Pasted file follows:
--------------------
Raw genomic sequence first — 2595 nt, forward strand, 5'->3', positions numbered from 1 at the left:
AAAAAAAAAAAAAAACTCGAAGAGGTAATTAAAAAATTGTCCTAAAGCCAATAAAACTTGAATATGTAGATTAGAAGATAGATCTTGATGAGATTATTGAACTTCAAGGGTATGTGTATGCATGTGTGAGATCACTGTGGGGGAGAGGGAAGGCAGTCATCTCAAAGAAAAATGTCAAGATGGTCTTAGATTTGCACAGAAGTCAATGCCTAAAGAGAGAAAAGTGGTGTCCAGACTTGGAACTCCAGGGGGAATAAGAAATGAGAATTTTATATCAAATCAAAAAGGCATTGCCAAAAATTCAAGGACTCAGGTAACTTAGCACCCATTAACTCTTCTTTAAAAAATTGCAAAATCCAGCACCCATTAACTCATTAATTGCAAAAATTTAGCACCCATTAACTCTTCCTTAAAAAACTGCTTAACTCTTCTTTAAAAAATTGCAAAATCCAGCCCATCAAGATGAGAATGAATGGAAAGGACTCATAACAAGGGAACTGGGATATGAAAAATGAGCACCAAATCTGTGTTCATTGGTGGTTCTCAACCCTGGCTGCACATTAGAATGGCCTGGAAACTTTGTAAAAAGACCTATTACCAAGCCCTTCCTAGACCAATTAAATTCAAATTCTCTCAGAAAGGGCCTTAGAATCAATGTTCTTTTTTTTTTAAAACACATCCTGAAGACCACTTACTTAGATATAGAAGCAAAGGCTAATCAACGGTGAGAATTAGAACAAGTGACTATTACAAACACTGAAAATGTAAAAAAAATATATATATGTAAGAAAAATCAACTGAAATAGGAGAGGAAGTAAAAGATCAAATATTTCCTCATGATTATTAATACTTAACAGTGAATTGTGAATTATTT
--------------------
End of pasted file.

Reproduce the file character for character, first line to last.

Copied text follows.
Raw genomic sequence first — 2595 nt, forward strand, 5'->3', positions numbered from 1 at the left:
AAAAAAAAAAAAAAACTCGAAGAGGTAATTAAAAAATTGTCCTAAAGCCAATAAAACTTGAATATGTAGATTAGAAGATAGATCTTGATGAGATTATTGAACTTCAAGGGTATGTGTATGCATGTGTGAGATCACTGTGGGGGAGAGGGAAGGCAGTCATCTCAAAGAAAAATGTCAAGATGGTCTTAGATTTGCACAGAAGTCAATGCCTAAAGAGAGAAAAGTGGTGTCCAGACTTGGAACTCCAGGGGGAATAAGAAATGAGAATTTTATATCAAATCAAAAAGGCATTGCCAAAAATTCAAGGACTCAGGTAACTTAGCACCCATTAACTCTTCTTTAAAAAATTGCAAAATCCAGCACCCATTAACTCATTAATTGCAAAAATTTAGCACCCATTAACTCTTCCTTAAAAAACTGCTTAACTCTTCTTTAAAAAATTGCAAAATCCAGCCCATCAAGATGAGAATGAATGGAAAGGACTCATAACAAGGGAACTGGGATATGAAAAATGAGCACCAAATCTGTGTTCATTGGTGGTTCTCAACCCTGGCTGCACATTAGAATGGCCTGGAAACTTTGTAAAAAGACCTATTACCAAGCCCTTCCTAGACCAATTAAATTCAAATTCTCTCAGAAAGGGCCTTAGAATCAATGTTCTTTTTTTTTTAAAACACATCCTGAAGACCACTTACTTAGATATAGAAGCAAAGGCTAATCAACGGTGAGAATTAGAACAAGTGACTATTACAAACACTGAAAATGTAAAAAAAATATATATATGTAAGAAAAATCAACTGAAATAGGAGAGGAAGTAAAAGATCAAATATTTCCTCATGATTATTAATACTTAACAGTGAATTGTGAATTATTT